7 Great Media Rooms Turned Sports Bars
How these homeowners handle a slew of sports action for all to enjoy.
Another NFL season comes to an end with Super Bowl XLVII, but that gives us another reason to remind you why having more than one display in your media room might be the way to go.
The biggest reason is sports broadcasts. Even beyond a busy early Sunday afternoon with several NFL games on the slate (and thanks to DirecTV the ability to tune into those outside your geographic area), there’s a glut of sports channels that continue to give us great options for viewing multiple games at once, in HD. If you’re a hockey or college hoops fan, the relatively new NBC Sports channel, for example, was made for you.
Not only can you fit more games into one viewing session, but you can really cater to more friends and family members for gameday parties. We know you’re getting ready to throw a big one for the Super Bowl, so apart from figuring out all the “Dos and Don’ts” for getting your media room ready, if you don’t have multiple displays set up we’re going to show you seven great examples to get your ideas churning for a theater reconfiguration or upgrades (like this family did from its old CRT models to flat panels that fit into a custom cabinet).
At the very least, you can start preparing for the opening rounds of March Madness.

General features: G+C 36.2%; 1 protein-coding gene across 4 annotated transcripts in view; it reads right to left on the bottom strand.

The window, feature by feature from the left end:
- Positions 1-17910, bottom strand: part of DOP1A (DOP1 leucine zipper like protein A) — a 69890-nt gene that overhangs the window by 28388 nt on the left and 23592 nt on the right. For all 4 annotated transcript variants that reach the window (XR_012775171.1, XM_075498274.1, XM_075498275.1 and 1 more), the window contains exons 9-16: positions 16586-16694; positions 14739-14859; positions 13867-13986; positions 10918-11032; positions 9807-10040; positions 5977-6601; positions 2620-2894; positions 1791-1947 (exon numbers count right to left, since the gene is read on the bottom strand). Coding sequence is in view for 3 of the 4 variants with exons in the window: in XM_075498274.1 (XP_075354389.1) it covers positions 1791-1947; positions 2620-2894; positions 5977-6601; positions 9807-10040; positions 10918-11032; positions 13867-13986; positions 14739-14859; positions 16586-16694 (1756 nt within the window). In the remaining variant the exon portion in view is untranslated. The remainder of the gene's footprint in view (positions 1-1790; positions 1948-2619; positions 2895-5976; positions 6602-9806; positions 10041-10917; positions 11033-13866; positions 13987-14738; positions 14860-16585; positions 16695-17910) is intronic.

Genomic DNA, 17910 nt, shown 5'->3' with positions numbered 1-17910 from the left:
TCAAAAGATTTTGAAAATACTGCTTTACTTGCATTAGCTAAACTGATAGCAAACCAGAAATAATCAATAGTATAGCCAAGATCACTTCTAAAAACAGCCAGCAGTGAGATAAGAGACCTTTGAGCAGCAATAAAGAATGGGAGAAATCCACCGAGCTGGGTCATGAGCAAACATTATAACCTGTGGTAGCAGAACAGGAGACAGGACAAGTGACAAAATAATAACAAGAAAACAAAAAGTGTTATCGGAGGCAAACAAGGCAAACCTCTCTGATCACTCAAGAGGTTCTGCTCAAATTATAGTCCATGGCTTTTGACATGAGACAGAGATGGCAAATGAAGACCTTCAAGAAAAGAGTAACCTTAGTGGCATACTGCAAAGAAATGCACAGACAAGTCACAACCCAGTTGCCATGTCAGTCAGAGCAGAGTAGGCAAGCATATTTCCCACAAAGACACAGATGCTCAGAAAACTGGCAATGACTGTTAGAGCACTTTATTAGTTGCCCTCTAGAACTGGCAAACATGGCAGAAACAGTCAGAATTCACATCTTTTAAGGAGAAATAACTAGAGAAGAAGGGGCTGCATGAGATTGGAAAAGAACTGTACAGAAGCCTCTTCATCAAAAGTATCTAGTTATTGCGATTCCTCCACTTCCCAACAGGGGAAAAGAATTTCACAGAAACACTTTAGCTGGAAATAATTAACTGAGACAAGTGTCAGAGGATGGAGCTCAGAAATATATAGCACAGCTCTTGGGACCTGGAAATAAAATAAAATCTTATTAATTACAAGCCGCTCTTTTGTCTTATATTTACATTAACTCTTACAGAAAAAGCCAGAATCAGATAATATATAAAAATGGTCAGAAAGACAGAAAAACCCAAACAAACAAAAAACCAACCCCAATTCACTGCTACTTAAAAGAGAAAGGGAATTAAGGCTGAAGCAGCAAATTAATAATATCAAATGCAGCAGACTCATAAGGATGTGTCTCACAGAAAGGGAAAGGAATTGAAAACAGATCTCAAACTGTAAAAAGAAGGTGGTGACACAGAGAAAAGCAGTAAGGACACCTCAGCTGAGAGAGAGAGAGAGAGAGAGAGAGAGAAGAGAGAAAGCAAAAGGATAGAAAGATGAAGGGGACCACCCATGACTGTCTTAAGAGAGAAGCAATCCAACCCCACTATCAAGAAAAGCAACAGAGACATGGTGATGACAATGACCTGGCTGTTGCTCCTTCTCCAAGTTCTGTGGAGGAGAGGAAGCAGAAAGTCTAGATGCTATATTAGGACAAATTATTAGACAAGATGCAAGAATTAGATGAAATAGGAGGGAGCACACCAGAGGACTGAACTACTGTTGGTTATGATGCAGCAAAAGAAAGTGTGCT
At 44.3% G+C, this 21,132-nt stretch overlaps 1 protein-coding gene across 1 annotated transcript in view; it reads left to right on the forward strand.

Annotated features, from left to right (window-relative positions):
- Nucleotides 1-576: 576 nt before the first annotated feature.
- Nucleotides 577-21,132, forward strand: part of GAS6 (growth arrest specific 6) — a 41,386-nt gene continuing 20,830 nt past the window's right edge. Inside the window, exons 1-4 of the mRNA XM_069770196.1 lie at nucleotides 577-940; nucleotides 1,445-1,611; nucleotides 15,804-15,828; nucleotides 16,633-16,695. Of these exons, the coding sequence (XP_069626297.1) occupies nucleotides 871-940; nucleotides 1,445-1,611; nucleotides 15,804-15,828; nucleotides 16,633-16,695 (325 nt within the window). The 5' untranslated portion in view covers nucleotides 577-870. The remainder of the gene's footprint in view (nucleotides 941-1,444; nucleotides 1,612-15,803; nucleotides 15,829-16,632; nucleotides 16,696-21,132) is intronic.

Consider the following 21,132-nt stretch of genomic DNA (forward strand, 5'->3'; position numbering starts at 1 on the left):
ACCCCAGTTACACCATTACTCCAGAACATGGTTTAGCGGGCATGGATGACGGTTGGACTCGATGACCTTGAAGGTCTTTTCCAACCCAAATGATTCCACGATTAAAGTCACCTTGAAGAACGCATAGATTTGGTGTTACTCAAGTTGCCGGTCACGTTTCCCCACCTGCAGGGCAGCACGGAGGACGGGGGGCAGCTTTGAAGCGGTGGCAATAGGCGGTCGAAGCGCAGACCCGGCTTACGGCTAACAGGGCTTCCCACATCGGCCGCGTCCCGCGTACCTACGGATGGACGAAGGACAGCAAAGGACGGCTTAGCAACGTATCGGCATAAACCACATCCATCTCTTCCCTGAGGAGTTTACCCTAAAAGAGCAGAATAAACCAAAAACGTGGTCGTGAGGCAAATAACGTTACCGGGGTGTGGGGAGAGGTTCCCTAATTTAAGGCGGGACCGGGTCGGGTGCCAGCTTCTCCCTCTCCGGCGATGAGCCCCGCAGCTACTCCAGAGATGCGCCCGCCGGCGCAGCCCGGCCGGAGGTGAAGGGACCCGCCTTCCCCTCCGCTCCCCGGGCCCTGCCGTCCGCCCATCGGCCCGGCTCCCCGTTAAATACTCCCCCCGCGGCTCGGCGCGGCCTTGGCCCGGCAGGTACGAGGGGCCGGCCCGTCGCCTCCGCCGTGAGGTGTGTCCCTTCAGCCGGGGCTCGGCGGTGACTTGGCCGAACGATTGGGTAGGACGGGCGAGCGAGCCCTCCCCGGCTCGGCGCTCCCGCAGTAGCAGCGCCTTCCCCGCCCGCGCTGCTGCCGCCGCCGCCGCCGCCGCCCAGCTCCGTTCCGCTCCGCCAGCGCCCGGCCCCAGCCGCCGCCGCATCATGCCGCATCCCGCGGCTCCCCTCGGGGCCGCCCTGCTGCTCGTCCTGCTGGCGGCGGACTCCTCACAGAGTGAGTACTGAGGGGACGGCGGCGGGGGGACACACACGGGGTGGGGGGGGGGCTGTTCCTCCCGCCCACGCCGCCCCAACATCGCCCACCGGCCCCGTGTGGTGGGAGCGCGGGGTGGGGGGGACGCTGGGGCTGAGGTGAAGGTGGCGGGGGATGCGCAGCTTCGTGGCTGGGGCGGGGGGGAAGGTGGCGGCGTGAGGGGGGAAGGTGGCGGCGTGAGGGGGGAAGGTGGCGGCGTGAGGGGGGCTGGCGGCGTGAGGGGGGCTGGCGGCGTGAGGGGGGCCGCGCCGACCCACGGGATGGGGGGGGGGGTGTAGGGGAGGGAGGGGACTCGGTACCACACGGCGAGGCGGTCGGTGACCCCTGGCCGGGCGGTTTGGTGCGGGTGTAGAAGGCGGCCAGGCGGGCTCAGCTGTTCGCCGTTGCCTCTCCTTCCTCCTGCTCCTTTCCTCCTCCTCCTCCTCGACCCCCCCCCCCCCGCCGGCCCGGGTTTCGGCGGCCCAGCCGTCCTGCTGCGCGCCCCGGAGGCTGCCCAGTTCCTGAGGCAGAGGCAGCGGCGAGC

In one of our examples, the custom electronics pros used three 70-inch TVs to cover a wide wall rather than a super-large projection screen. “One large 130-inch TV was another option,” says David Huse of Theater Advice, Frisco, Texas, “but the three TVs seemed more authentic.”
In another instance, Colorado Media Systems installed four 46-inch Samsung LCD TVs to flank a 55-inch Samsung LCD on a motorized mount. The TVs are fed by five high-def Comcast cable boxes via a Video Storm component video A/V matrix and controllable under the Control4 home control system—easily controllable, too, thanks to CMS president Glenn Montjoy’s clever programming. The owners can change shows from one display to another by pressing the star key, followed by the two displays they want to switch (such as “1” & “3”). “The video matrix then swaps the programming on each of the televisions,” says Montjoy.
Other multi-display rooms may center around one large projection display, with a few traditional-size flat-panels on hand as well, for a really Buffalo Wild Wings type of atmosphere. Or, you could have two or three TVs visible for most of the time, then click a button for the projection screen to lower from the ceiling in front of them when your spotlight game tips or kicks off. Now that college basketball, NBA, NHL and PGA golf are all overlapping, your sports weekends and home theater schedule just got very busy. Are you prepared?
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